This demonstration intends to explain to our clients and prospects how this change will impact the overall tax burden.
Let’s start with a calculation of the overall tax burden for an exporter to Brazil. It’s complex.
Here is an illustration with an example of a pharmaceutical product:
Importation of a laboratory / pharmaceutical product (NCM code: 3926.90.40) into Brazil:
customs value: 100
rate of ICMS: 17%
TEC (or II): 18%
II (Tax on Imports, ‘Imposto sobre Importaçao’)
IPI (Tax on industrialized products, ‘Imposto so bre Produtos Industrializados’)
PIS & COFINS: social contributions
Result of this simulation in Euros:
The basis for the calculation of the II is the customs value.
II: 18% * 100 = 18
The basis of calculation of the IPI is the customs value, plus the II.
IPI: 10% * (100 +18) = 11.8
PIS and COFINS are calculated based on: VD, ICMS, PIS and COFINS! To calculate PIS and COFINS, it is first necessary to calculate the ICMS.
ICMS is calculated on the basis of VD + II + IPI + ICMS + other (in this example, other = 0):
ICMS = 17% (100 + 18 + 11.8 + ICMS + 0)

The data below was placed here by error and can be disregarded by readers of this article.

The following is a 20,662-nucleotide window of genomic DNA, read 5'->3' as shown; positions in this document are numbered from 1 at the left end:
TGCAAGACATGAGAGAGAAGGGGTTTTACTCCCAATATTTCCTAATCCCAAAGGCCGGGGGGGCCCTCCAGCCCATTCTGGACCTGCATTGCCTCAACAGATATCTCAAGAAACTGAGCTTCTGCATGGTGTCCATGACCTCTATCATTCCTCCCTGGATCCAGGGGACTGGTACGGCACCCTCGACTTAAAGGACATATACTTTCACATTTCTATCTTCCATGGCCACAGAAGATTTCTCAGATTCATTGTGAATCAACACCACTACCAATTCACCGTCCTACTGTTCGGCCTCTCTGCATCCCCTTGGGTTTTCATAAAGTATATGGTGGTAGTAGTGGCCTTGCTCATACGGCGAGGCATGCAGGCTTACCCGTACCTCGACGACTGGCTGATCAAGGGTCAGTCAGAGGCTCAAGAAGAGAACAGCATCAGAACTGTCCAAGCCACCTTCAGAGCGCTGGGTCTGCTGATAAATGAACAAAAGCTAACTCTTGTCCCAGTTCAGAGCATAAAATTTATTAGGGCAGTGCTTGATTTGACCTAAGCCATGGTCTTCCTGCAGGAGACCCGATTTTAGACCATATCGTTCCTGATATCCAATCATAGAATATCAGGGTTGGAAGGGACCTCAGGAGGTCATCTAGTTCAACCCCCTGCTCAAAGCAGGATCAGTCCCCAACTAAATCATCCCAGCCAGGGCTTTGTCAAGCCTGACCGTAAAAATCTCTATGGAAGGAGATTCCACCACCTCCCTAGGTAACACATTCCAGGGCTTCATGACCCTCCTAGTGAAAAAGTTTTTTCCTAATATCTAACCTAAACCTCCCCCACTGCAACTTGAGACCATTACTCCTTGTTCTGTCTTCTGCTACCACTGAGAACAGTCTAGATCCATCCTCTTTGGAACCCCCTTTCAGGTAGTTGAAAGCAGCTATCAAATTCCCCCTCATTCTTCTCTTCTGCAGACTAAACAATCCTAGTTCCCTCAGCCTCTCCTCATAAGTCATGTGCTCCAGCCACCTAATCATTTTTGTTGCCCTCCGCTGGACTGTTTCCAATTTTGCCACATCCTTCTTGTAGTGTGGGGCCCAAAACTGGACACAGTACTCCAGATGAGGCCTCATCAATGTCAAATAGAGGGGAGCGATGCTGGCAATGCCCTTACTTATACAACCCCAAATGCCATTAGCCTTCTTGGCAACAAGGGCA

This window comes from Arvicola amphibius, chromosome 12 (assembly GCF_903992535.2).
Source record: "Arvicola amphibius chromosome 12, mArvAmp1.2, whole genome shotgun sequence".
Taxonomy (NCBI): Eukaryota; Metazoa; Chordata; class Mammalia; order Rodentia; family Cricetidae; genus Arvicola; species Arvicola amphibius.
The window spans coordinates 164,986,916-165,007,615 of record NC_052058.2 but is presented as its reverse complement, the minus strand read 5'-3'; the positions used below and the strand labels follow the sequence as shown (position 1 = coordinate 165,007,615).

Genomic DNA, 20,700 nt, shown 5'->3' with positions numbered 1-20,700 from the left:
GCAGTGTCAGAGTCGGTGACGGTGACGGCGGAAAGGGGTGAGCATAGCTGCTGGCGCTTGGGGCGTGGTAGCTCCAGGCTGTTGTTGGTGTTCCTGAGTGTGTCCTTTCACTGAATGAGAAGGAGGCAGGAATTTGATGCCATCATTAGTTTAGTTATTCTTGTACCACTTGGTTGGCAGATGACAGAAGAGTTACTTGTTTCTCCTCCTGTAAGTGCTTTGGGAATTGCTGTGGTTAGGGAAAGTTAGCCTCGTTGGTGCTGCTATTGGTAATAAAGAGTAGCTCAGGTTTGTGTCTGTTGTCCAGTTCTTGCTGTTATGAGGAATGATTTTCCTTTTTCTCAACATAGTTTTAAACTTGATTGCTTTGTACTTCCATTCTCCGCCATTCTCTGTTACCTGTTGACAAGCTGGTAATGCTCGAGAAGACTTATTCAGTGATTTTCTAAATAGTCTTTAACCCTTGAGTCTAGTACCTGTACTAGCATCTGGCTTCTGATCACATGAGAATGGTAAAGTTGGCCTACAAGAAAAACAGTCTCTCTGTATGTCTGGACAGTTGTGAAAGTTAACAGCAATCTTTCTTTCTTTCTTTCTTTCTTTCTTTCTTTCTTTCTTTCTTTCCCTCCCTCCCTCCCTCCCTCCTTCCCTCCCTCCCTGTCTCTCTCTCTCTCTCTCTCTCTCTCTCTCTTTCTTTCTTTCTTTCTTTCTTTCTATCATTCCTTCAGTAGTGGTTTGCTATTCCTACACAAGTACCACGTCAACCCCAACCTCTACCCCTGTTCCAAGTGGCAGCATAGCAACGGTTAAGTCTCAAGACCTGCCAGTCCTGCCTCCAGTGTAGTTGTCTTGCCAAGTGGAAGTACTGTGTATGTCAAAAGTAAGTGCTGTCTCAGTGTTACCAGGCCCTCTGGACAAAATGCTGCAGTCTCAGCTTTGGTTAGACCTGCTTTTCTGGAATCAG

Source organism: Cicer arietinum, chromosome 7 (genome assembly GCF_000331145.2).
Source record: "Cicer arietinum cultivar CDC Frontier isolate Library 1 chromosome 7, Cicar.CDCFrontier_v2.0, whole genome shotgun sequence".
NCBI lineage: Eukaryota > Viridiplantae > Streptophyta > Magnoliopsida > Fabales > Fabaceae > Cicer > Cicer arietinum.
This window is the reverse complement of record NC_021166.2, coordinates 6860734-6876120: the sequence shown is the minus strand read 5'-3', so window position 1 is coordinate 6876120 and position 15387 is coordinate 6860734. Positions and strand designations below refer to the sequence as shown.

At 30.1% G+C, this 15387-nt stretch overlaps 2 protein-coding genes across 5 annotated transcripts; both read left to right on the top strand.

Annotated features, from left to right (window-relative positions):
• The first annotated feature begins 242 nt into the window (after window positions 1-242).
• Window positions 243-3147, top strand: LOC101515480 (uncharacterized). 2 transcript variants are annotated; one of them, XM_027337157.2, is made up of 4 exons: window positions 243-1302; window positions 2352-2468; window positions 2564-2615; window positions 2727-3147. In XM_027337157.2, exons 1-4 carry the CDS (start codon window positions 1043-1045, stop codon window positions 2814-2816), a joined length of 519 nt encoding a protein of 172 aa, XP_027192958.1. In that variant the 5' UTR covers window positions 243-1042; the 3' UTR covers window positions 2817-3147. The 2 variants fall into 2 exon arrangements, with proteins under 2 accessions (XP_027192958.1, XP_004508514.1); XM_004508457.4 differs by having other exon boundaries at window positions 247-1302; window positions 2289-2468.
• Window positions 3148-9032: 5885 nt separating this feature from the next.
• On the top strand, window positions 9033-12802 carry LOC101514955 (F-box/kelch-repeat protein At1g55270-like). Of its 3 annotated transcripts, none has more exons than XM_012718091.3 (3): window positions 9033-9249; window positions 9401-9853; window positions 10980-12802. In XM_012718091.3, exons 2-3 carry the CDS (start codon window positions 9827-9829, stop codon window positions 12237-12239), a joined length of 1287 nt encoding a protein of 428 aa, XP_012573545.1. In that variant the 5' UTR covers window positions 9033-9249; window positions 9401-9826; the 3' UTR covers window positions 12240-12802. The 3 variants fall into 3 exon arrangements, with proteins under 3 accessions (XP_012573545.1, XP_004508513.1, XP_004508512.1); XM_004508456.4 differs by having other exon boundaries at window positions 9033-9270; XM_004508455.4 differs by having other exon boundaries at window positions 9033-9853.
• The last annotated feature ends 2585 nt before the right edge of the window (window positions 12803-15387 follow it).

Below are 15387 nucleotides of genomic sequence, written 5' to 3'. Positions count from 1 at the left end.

ICMS = 17% (129.8 + ICMS)
ICMS = ICMS 21.96 + 0.17
ICMS 0.83 = 21.96
ICMS = 26.46
PIS: 1.65% * (100 +26.46 + COFINS + PIS) = 2.30
COFINS: 7.6% * (100 +26.46 + COFINS + PIS) = 10.6
List of calculation above
This calculation above does not take into account related expenses (freight, insurance, etc..).
As a consequence of the decision taken by the STF, ICMS (26.46 in our example) must be taken away from the basis of calculation of PIS and COFINS. Let’s see the impact :
PIS: 1.65% * 26.46 = 0.44% to be taken away from PIS
COFINS: 7.6% * 26.46 = 2.01% to be taken away from COFINS
List of calculation above
PIS 1.86% (2.3 – 0.44)
COFINS 8.59% (10.6-2.01)
Following the SFT decision, one can expect a decrease of 2.45% on the tax burden (69.16 – 66.71).
This 2.45% result is correct for a 17% ICMS. It will different if your rate of ICMS is different.
This is good news for all companies exporting to Brazil and subject to ICMS.
The Federal Government still needs to comment on this decision and apply this it. There are also some doubts about the possibility of asking for a reimbursement of the excess of PIS and COFINS paid by exporters during the previous years.